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Williams Investment Society (WIS)

Investment Philosophy

The Williams Investment Society's investment philosophy is based on the key beliefs that equity markets are inefficient and corporate fundamentals drive share prices in the long-term. Through extensive research and analysis, the Society attempts to identify companies priced by markets at significant discounts to their intrinsic values. The Society hopes to realize long-term capital appreciation by investing in superior companies at reasonable prices. The Society also believes that diversification enhances returns while minimizing risk. By investing in a portfolio of common stocks assembled according to this criterion, the Society seeks to realize returns in excess of set benchmarks including the S&P 500, other similar academic investment organizations and the asset managers for Washington and Lee University.

Investment Policies & Procedures

WIS employs a top-down investment procedure to identify superior companies trading at reasonable prices. This begins with an analysis of the overall industry outlook, reflecting current economic conditions and forecasts. If the particular industry is deemed attractive, the Industry groups then screen for and perform in-depth financial analysis of companies. A series of procedural checks foster discussion and debate and help insure research quality. Before a position can be voted on, Industry groups must present and defend their equity research before an open audience. A simple majority of all directors determines whether or not WIS buys or sells a position.

Investment Constraints

  • WIS invests only in firms with at least $500 MM in market capitalization and a minimum $5 share price.
  • A simple majority of the votes are required to purchase or sell a stock.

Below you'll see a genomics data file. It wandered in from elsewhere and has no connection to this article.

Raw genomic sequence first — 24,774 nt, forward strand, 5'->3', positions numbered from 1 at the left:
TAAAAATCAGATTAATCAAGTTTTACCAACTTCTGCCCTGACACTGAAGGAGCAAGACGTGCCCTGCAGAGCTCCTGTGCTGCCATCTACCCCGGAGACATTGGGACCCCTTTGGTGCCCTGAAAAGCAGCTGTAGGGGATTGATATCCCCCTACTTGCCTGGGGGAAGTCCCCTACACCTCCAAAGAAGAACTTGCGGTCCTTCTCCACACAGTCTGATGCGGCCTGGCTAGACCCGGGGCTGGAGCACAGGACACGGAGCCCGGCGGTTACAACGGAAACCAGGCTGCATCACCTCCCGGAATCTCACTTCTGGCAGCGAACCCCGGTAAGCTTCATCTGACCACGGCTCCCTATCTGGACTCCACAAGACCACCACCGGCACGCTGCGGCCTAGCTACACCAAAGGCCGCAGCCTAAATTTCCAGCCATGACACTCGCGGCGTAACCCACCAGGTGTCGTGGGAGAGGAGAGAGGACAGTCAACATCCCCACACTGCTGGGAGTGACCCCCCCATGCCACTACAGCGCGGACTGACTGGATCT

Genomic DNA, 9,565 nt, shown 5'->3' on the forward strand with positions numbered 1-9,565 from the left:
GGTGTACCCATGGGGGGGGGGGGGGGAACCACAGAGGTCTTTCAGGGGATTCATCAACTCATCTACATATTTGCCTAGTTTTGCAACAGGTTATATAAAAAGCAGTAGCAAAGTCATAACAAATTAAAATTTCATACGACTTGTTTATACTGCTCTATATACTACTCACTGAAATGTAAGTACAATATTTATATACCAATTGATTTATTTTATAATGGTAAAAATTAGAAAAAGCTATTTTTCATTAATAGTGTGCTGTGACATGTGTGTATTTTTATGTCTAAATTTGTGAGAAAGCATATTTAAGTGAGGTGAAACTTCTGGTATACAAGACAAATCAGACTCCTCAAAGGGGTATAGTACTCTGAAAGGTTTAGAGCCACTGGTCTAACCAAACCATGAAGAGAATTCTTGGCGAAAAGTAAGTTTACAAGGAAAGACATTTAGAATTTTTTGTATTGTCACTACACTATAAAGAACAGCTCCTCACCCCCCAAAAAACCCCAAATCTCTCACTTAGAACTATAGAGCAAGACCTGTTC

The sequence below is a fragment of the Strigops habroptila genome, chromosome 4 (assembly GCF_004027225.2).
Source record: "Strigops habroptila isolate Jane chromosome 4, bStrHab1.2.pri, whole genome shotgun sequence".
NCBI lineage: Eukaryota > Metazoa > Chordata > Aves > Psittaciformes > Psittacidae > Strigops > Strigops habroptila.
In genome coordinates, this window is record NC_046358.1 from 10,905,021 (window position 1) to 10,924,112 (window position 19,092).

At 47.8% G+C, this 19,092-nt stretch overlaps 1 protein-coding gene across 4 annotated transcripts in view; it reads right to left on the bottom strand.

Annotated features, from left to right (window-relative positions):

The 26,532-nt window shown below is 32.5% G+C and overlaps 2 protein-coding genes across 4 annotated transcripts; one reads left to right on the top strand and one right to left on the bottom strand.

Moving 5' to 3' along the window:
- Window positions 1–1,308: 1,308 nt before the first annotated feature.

• WIS will not invest more than 5% of its portfolio in a single stock.
  • WIS will not short-sell positions or trade on margin.
  • A faculty advisor signs off University acknowledgement of all investment transactions.
  • Industry Heads sign off acknowledgement of investment transactions in their respective industries.

Recommended Reading

  • Equity Asset Valuation by Jerald Pinto, Elaine Henry, Thomas Robinson and John Stowe
  • Security Analysis by Benjamin Graham
  • The Intelligent Investor by Benjamin Graham and Jason Zweig
  • Beat the Street by Peter Lynch
  • One Up on Wall Street: How to Use What You Already Know to Make Money in the Market by Peter Lynch
  • The Warren Buffett Way by Robert Hagstrom
  • A Random Walk Down Wall Street by Robert Malkiel
  • Value Investing: From Graham to Buffett and Beyond by Bruce Greenwald
  • Hedge Hogging by Barton Biggs
  • More Than You Know: Finding Financial Wisdom in Unconventional Places by Michael Mouboussin
  • Reminiscences of a Stock Operator by Edwin Lefevre and Roger Lowenstein
  • Investing: The Last Liberal Art by Robert Hagstrom
  • When Genius Failed: the Rise and Fall of Long-Term Capital Management by Roger Lowenstein
  • Stock Valuation by Scott Hoover
  • Barbarians at the Gate by Bryan Burrough and John Helyar
  • Margin of Safety by Seth Klarman
  • When Markets Collide by Mohamed El-Erian
  • Liar's Poker by Michael Lewis
  • The Big Short by Michael Lewi